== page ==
Good morning. President Biden pledged military support for Taiwan, a Russian diplomat resigned in protest and Times reporters examined whether Trump-era officials exploited state trips for personal gain.
President Biden and Prime Minister Fumio Kishida of Japan at the joint news conference.Credit…Doug Mills/The New York Times
Biden pledges support for Taiwan
At a Tokyo news conference with Prime Minister Fumio Kishida of Japan, a reporter asked President Biden if he’d be willing to “get involved militarily to defend Taiwan,” which he has not done with Ukraine.
“Yes,” Biden said. “That’s the commitment we made,” he added when the reporter pressed.
Biden’s pledge to use military force to defend Taiwan if China ever attacked the island democracy, which he offered without caveat or clarification, dispensed with the “strategic ambiguity” traditionally favored by U.S. presidents.
Biden’s comments also suggested that he would go further for Taiwan than supply arms, as he has done in Ukraine. “It would dislocate the entire region and be another action similar to what happened in Ukraine. And so it’s a burden that is even stronger,” he said of a hypothetical attack on Taiwan.
Context: The White House tried to spin Biden’s comments as reiterating a commitment to “provide Taiwan with the military means to defend itself.” But Biden has previously ignored the practiced imprecision of his predecessors with regard to China and Taiwan during his presidency.
Background: Beijing insists that Taiwan is a part of China’s territory and cannot exist as a sovereign nation. The U.S. has historically warned China against using force against Taiwan, while generally remaining vague about how it would respond.
Diplomacy: Biden has enlisted nearly a dozen Asia-Pacific nations to join a new, loosely defined economic bloc meant to counter China and reassert U.S. influence in the region.
A Russian diplomat resigns in protest
In the most high-profile gesture of protest so far made by a Russian diplomat over the war in Ukraine, a counselor in Moscow’s mission to the U.N. in Geneva resigned on Monday.
“Never have I been so ashamed of my country,” Boris Bondarev, a mid-ranking official, wrote in an email to diplomats. He described the invasion as a crime against both Ukraine and the Russian people, and told The Times that the Kremlin “basically got everything wrong.”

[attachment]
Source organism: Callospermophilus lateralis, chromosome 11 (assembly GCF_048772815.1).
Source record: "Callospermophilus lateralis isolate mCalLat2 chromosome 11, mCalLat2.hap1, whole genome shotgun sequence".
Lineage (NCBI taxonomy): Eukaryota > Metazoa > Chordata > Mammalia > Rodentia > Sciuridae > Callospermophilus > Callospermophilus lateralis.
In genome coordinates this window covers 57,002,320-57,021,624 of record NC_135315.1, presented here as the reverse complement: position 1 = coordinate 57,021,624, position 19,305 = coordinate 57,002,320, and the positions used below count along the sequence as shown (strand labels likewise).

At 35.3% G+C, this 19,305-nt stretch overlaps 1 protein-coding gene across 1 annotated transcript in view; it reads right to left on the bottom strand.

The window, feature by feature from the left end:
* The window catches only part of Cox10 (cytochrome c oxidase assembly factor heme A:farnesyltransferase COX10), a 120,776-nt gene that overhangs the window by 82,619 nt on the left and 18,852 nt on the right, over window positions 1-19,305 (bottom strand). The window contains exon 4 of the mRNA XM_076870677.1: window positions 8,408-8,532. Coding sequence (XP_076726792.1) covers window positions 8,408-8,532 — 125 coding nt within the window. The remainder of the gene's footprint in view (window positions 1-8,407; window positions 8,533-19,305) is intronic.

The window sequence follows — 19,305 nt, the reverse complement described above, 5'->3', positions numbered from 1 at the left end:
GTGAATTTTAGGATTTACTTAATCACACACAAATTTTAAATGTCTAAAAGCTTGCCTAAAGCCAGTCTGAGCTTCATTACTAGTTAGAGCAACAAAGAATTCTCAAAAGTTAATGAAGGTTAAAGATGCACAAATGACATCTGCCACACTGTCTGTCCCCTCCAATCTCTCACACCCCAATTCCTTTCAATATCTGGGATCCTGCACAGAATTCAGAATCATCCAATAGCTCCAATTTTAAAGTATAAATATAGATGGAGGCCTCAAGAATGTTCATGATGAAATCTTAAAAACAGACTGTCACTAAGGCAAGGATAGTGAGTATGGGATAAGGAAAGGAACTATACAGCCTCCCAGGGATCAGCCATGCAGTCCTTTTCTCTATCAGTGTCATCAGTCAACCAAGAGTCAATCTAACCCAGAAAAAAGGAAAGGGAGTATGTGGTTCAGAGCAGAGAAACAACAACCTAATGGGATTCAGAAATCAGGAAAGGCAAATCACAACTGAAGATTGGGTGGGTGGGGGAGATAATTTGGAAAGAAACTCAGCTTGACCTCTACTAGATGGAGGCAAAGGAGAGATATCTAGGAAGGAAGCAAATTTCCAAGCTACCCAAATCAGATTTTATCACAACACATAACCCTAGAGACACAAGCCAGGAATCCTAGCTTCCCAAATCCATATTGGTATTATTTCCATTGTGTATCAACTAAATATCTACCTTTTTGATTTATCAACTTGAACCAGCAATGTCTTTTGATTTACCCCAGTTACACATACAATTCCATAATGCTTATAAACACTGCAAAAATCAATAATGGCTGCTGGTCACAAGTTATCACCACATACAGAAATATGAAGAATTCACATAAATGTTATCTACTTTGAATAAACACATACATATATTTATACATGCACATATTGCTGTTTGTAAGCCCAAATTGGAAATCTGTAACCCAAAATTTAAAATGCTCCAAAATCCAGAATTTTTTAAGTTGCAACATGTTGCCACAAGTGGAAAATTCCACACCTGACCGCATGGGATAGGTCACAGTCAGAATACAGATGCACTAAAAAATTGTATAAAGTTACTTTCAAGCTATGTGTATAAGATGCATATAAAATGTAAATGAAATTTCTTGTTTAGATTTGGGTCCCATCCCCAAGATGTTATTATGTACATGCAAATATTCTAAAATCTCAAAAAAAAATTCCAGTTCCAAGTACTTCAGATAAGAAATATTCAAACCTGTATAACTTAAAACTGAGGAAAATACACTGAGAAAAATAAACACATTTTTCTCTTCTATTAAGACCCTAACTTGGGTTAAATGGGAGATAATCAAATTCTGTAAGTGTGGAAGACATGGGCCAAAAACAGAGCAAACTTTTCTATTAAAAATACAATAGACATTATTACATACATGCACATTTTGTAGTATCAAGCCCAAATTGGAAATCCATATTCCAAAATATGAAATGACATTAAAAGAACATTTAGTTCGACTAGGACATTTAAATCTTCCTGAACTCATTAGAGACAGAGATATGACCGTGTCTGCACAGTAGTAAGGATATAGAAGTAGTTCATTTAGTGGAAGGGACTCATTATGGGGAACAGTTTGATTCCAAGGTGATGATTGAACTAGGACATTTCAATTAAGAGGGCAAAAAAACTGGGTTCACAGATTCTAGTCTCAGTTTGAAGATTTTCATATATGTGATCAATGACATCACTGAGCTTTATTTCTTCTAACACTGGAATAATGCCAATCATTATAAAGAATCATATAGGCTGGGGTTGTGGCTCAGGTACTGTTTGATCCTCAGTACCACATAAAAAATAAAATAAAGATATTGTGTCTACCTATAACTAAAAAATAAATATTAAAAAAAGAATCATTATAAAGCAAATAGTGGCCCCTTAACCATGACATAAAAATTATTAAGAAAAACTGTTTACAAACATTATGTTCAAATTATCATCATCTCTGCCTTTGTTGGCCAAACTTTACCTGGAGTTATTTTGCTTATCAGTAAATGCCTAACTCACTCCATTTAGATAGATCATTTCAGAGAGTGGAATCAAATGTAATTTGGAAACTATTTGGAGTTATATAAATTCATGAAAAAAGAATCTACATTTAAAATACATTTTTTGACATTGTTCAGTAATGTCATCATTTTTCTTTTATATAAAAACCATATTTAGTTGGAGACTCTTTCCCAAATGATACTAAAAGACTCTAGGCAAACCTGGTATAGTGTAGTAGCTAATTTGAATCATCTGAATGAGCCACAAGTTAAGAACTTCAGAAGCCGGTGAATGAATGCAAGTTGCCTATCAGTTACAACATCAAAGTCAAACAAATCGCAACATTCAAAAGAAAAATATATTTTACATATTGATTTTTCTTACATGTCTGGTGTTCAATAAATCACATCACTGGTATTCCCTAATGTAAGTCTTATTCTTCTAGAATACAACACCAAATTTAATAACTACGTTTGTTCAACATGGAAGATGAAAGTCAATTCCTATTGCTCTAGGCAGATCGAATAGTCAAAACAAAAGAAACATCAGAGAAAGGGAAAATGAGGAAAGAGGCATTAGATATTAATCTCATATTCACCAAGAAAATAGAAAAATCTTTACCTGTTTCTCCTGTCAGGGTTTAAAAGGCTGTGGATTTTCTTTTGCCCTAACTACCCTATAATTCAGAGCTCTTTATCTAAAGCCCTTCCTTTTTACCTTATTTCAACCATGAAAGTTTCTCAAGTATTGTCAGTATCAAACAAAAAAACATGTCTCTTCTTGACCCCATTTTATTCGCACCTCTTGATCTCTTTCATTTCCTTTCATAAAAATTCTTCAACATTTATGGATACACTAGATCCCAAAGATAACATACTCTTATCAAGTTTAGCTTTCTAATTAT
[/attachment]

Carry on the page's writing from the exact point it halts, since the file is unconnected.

In Davos, Switzerland, President Volodymyr Zelensky of Ukraine addressed global business leaders at the World Economic Forum, which Russian diplomats and oligarchs were barred from attending.
Zelensky urged leaders to establish safe corridors for Ukrainian grain exports and pressed for a full embargo on Russian oil and trade — as well as the banning of all Russian banks from global financial networks.
He also encouraged businesses to flee Russia and set up shop in Ukraine, promising a postwar environment scrubbed of corruption and untainted by association with “war crimes.”
A Ukrainian court convicted a 21-year-old Russian soldier of war crimes and sentenced him to life in prison.
Grueling battles on Ukraine’s eastern front have failed to shift the war’s momentum. American-made M777 howitzers could give Ukraine a decisive edge.
Starbucks is leaving Russia.
The war has damaged more than 350 historic sites in Ukraine, the country’s culture minister said.
Did Kushner exploit Gulf relationships?
Shortly before the 2020 presidential election, Trump administration officials unveiled a U.S. government-sponsored program called the Abraham Fund, which they said would raise $3 billion for projects around the Middle East.
The fund vanished when Donald Trump left office. But Jared Kushner, his son-in-law and former adviser, and Steven Mnuchin, the Treasury secretary under Trump, each quickly created a private fund that picked up where the idea left off.
A Times examination questions whether they sought to exploit official relationships, forged while trying to raise money for the Abraham Fund, for their private business interests. Both soon returned to Gulf courts as private citizens to ask for investments.
Context: The fund promised to capitalize on the Abraham Accords, diplomatic agreements Kushner had championed between Israel and some Arab states.
Details: Within three months, Mnuchin’s new firm had received $500 million commitments from the Emiratis, Kuwaitis and Qataris, and a $1 billion commitment from the main Saudi sovereign wealth fund. Six months after Kushner left government, his new firm reached an agreement for $2 billion from the Saudis.
Background: A Times report last month revealing the Saudi investments raised alarms from ethics experts and Democratic lawmakers about the appearance of potential payoffs for official acts during the Trump administration.